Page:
I'd do it for all the good reasons that you've stated AND because your DH would find it bad-weird. If he finds you attractive solely because of your hair and not because of a thousand other amazing things about you, then he's being a bit twattish I'm afraid. Lots of women lose their hair for medical reasons. I'm hopeful that their husbands cherish them with or without hair.

Snapespeare Wed 04-Jun-14 16:39:34

And I wouldn't find it weird at all. I'd think you were super.

Wigglebummunch Wed 04-Jun-14 16:42:59

I think it's an amazing thing to do. I've seen a couple of people posting on local FB selling pages and getting donations then posting their before and after pics.

LST Wed 04-Jun-14 16:44:27

I shaved my head for Athritis Research UK back in December and it was the best thing I have ever done!

I rasied £1600 and felt amazing afterwards. My hair was mid back length when I had mine done.

It's an amazing feeling afterwards. Showering is so easy afterwards as well!

Do it!!

Suefla62 Wed 04-Jun-14 16:45:14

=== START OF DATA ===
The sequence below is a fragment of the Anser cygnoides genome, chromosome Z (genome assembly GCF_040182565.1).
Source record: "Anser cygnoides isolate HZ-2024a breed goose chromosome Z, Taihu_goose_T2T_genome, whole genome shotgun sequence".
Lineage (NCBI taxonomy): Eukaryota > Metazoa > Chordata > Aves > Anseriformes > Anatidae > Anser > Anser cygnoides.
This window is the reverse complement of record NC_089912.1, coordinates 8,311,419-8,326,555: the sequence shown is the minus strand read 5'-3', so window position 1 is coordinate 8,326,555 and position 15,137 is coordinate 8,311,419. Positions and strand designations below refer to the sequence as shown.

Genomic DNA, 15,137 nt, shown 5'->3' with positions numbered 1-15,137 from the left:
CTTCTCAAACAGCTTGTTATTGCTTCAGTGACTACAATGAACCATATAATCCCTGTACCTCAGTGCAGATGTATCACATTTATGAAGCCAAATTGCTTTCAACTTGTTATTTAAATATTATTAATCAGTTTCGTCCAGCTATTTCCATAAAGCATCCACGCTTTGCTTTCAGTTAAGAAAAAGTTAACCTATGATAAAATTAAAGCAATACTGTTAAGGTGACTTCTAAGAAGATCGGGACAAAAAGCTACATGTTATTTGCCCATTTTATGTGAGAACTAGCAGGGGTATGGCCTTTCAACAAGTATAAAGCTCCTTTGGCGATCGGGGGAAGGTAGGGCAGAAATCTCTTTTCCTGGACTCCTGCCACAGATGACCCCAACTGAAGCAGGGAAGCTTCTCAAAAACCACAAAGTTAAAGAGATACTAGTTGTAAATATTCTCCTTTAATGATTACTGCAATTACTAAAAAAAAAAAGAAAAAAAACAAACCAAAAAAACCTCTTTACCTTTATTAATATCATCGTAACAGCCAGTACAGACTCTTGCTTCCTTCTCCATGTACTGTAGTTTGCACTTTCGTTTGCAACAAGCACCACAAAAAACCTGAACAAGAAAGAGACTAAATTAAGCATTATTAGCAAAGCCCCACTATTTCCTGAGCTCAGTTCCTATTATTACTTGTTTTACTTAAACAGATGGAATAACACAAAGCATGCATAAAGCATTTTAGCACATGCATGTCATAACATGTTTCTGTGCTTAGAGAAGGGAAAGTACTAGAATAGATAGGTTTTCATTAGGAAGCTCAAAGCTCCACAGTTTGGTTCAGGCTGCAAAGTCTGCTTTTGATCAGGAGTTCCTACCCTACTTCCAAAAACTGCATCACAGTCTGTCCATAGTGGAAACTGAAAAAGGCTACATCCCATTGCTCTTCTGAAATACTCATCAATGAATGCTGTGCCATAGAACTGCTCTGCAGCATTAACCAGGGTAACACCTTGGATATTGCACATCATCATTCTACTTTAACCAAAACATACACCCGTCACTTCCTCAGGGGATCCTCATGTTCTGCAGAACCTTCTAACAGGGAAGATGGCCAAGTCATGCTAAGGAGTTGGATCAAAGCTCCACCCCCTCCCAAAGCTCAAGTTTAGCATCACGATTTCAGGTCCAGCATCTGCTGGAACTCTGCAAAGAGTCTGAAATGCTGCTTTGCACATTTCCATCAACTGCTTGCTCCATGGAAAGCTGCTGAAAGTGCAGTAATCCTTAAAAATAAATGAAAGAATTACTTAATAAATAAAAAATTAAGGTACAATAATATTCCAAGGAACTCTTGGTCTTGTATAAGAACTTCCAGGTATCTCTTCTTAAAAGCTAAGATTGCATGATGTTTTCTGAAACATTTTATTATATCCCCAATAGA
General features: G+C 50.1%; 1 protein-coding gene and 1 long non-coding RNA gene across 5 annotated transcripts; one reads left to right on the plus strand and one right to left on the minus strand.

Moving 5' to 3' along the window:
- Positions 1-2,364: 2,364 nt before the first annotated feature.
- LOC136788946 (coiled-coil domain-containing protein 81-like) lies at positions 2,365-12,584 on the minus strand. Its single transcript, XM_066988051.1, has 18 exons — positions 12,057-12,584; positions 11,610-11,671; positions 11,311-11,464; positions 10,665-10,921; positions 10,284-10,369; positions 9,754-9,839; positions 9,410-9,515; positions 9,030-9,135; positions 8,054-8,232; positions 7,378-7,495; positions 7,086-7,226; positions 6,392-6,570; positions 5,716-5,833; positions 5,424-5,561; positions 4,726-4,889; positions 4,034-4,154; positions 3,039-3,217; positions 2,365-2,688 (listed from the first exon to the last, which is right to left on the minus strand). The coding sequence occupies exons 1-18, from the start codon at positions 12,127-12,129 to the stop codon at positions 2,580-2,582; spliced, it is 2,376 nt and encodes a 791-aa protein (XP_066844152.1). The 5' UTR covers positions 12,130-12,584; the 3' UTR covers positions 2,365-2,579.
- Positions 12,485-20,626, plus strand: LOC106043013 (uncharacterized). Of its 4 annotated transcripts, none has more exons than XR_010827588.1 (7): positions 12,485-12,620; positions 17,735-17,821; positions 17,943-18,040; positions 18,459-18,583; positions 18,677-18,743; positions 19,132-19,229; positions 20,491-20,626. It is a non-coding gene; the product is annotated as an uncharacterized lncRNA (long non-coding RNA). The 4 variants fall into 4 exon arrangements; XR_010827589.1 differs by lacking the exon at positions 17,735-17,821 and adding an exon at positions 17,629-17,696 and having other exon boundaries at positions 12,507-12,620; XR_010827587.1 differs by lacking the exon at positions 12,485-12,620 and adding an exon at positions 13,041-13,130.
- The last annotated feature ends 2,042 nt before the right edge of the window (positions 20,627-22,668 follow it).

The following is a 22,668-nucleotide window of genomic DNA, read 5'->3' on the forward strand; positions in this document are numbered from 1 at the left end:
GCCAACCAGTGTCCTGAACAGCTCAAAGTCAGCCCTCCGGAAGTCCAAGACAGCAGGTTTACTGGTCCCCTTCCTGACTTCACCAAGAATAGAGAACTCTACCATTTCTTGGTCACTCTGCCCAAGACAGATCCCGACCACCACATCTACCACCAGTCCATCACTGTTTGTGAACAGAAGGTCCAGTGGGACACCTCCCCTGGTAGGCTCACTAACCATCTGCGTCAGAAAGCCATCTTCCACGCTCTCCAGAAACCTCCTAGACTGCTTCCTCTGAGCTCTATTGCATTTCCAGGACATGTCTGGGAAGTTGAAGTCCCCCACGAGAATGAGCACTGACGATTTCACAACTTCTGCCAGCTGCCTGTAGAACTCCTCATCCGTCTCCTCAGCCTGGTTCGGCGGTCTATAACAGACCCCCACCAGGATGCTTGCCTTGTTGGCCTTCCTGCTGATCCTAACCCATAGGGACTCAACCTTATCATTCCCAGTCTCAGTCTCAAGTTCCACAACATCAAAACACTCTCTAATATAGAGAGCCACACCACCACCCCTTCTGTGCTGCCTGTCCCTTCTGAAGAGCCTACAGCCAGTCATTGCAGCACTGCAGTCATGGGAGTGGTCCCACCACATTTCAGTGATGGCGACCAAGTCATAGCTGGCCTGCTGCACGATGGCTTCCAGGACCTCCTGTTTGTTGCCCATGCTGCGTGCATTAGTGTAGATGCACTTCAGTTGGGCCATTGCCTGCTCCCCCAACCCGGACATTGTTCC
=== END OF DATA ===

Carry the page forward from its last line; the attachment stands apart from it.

I think it's a bit OTT. There have to be better ways of fund raising. I'm afraid I agree with your husband, it's weird, and strikes me as a bit desperate a in, look at me, look at me aren't I wonderful, type of way.

weebarra Wed 04-Jun-14 16:56:48

While appreciating what you are wanting to do, are there not other things you could do to raise money? It will soon be two months since I finished chemo and I still just have baby fuzz. It's the one thing (apart from having no breasts now) that makes me feel like a "cancer sufferer".

AbbeyBartlet Wed 04-Jun-14 17:01:08

Whatever you decide to do, just wanted to mention that I got flamed on here a few months ago because I did it (years ago) but I think it hit a nerve with some people. I think that some people were quite offended. I had to request that my post be deleted eventually.

LST Wed 04-Jun-14 17:08:03

I've never received a bad word about me shaving my head.